Discrete approximations of a surface or volume are necessary in numerous computational applications that require models of geometric objects. These applications typically assume that the geometric domain under consideration is divided into small, simple pieces (typically triangles or quadrilaterals in two dimensions, and tetrahedra or hexahedra in three) called finite elements. The collection of finite elements is referred to as a mesh. One such important application area is medical imaging, where high-quality meshes for modeling anatomy, represented as voxel-based images, are critical for computer-assisted clinical analysis of medical data. Meshes made of quadrilateral/hexahedral (quad/hex) elements offer lower mesh complexity and better solution quality than their triangular/tetrahedral counterparts. However, the generation of quad/hex meshes for arbitrary three-dimensional geometries is a difficult problem, and algorithms to generate meshes with provable guarantees on quality are available only for some restricted types of input. This research addresses geometric, combinatorial, and algorithmic questions related to the generation of quadrilateral surface meshes and hexahedral volume meshes for three-dimensional geometries obtained from volumetric imaging data.Tools from digital topology and graph theory will be exploited to design algorithms to generate quadrilateral meshes of guaranteed quality for surface representations of voxel-based images. Robust methods for hexahedral mesh generation for digital volumes will in turn be designed by utilizing quadrilateral surface meshing algorithms developed as part of this research. Many fundamental geometric questions related to quad/hex mesh generation remain unanswered. A formal understanding of these questions for the special types of geometries determined by volumetric imaging data is critical for the design of implementable algorithms that provide guarantees on mesh quality. This research project also involves collaboration with medical imaging experts, who will provide evaluation and validation of all meshing algorithms via finite element methods for three-dimensional, non-rigid image registration of volumetric MR images of human organs. Most image registration methods in current practice remain two-dimensional. Improved registration accuracy made possible by guaranteed-quality volume meshes would have enormous impact on clinical studies of medical data and greatly benefit medical practitioners.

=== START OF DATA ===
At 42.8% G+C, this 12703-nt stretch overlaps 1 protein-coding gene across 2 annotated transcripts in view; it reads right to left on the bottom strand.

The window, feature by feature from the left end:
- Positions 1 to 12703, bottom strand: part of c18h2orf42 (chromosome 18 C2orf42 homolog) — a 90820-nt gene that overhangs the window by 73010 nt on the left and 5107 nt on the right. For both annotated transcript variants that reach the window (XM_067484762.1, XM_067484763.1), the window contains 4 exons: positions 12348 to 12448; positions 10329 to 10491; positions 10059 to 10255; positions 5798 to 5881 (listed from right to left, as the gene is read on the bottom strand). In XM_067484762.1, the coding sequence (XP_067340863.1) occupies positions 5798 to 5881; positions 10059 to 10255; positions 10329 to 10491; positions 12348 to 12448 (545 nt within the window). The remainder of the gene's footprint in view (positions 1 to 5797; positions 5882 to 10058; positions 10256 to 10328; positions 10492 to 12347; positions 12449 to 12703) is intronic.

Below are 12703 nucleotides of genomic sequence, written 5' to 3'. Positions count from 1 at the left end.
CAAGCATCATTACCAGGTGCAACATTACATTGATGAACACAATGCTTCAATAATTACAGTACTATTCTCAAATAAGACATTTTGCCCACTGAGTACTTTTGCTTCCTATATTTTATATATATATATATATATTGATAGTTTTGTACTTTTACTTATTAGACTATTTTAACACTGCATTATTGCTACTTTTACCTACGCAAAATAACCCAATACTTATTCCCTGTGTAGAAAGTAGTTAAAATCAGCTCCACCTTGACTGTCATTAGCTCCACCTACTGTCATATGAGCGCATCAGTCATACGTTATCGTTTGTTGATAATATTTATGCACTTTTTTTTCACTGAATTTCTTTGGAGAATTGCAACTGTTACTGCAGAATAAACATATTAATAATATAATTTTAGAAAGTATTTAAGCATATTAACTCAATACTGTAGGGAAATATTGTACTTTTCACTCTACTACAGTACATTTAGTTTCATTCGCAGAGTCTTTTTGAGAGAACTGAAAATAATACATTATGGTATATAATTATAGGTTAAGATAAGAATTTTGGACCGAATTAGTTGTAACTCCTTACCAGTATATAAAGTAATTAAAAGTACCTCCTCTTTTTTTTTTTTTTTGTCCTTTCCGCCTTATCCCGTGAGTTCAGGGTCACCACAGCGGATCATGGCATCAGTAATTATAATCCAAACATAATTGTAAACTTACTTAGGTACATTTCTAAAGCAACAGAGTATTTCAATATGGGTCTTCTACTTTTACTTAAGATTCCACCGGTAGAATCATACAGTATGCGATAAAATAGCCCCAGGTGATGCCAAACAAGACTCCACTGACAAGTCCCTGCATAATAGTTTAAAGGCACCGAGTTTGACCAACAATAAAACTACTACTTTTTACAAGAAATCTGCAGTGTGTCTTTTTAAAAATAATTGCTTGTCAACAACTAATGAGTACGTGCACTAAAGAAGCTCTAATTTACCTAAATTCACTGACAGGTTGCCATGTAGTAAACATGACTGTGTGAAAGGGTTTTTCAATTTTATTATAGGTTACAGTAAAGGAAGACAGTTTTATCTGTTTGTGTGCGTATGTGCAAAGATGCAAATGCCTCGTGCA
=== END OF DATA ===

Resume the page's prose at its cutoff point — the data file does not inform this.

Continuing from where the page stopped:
|Effective start/end date||9/15/08 → 8/31/11|
- National Science Foundation (National Science Foundation (NSF))
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